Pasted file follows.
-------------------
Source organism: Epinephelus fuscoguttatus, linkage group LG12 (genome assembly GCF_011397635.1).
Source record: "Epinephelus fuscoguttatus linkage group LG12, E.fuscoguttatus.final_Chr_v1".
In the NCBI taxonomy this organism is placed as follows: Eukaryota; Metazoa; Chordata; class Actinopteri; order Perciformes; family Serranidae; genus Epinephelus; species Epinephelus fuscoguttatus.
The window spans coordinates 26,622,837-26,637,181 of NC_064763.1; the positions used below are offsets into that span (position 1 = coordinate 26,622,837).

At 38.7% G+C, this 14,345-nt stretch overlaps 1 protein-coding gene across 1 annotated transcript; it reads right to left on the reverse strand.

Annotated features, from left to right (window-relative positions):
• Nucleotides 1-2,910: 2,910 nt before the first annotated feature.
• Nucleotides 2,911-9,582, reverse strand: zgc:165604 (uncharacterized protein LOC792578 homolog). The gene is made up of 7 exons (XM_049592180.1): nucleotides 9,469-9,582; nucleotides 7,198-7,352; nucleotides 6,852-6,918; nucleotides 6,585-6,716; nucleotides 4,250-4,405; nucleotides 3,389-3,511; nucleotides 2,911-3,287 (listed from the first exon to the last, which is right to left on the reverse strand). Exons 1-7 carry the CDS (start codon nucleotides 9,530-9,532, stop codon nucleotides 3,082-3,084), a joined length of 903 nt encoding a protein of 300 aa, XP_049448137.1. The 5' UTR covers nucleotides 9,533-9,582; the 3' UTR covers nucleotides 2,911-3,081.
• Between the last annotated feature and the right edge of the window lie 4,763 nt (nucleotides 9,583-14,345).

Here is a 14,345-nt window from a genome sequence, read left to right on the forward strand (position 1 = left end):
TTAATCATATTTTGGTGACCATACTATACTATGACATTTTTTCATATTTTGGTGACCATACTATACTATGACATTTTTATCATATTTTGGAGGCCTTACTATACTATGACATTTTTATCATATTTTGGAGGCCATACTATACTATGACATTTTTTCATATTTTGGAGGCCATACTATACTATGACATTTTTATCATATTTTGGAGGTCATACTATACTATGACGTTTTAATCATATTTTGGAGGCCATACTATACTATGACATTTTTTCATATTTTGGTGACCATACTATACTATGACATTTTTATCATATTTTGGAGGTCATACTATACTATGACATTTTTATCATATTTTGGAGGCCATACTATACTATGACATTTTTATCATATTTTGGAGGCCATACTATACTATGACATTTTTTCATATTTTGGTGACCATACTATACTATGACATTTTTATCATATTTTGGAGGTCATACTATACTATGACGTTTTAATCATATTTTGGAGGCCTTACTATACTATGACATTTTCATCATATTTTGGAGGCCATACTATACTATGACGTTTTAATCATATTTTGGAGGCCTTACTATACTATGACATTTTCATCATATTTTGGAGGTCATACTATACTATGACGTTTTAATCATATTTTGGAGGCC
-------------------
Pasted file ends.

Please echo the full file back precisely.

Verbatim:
Source organism: Epinephelus fuscoguttatus, linkage group LG12 (genome assembly GCF_011397635.1).
Source record: "Epinephelus fuscoguttatus linkage group LG12, E.fuscoguttatus.final_Chr_v1".
In the NCBI taxonomy this organism is placed as follows: Eukaryota; Metazoa; Chordata; class Actinopteri; order Perciformes; family Serranidae; genus Epinephelus; species Epinephelus fuscoguttatus.
The window spans coordinates 26,622,837-26,637,181 of NC_064763.1; the positions used below are offsets into that span (position 1 = coordinate 26,622,837).

At 38.7% G+C, this 14,345-nt stretch overlaps 1 protein-coding gene across 1 annotated transcript; it reads right to left on the reverse strand.

Annotated features, from left to right (window-relative positions):
• Nucleotides 1-2,910: 2,910 nt before the first annotated feature.
• Nucleotides 2,911-9,582, reverse strand: zgc:165604 (uncharacterized protein LOC792578 homolog). The gene is made up of 7 exons (XM_049592180.1): nucleotides 9,469-9,582; nucleotides 7,198-7,352; nucleotides 6,852-6,918; nucleotides 6,585-6,716; nucleotides 4,250-4,405; nucleotides 3,389-3,511; nucleotides 2,911-3,287 (listed from the first exon to the last, which is right to left on the reverse strand). Exons 1-7 carry the CDS (start codon nucleotides 9,530-9,532, stop codon nucleotides 3,082-3,084), a joined length of 903 nt encoding a protein of 300 aa, XP_049448137.1. The 5' UTR covers nucleotides 9,533-9,582; the 3' UTR covers nucleotides 2,911-3,081.
• Between the last annotated feature and the right edge of the window lie 4,763 nt (nucleotides 9,583-14,345).

Here is a 14,345-nt window from a genome sequence, read left to right on the forward strand (position 1 = left end):
TTAATCATATTTTGGTGACCATACTATACTATGACATTTTTTCATATTTTGGTGACCATACTATACTATGACATTTTTATCATATTTTGGAGGCCTTACTATACTATGACATTTTTATCATATTTTGGAGGCCATACTATACTATGACATTTTTTCATATTTTGGAGGCCATACTATACTATGACATTTTTATCATATTTTGGAGGTCATACTATACTATGACGTTTTAATCATATTTTGGAGGCCATACTATACTATGACATTTTTTCATATTTTGGTGACCATACTATACTATGACATTTTTATCATATTTTGGAGGTCATACTATACTATGACATTTTTATCATATTTTGGAGGCCATACTATACTATGACATTTTTATCATATTTTGGAGGCCATACTATACTATGACATTTTTTCATATTTTGGTGACCATACTATACTATGACATTTTTATCATATTTTGGAGGTCATACTATACTATGACGTTTTAATCATATTTTGGAGGCCTTACTATACTATGACATTTTCATCATATTTTGGAGGCCATACTATACTATGACGTTTTAATCATATTTTGGAGGCCTTACTATACTATGACATTTTCATCATATTTTGGAGGTCATACTATACTATGACGTTTTAATCATATTTTGGAGGCC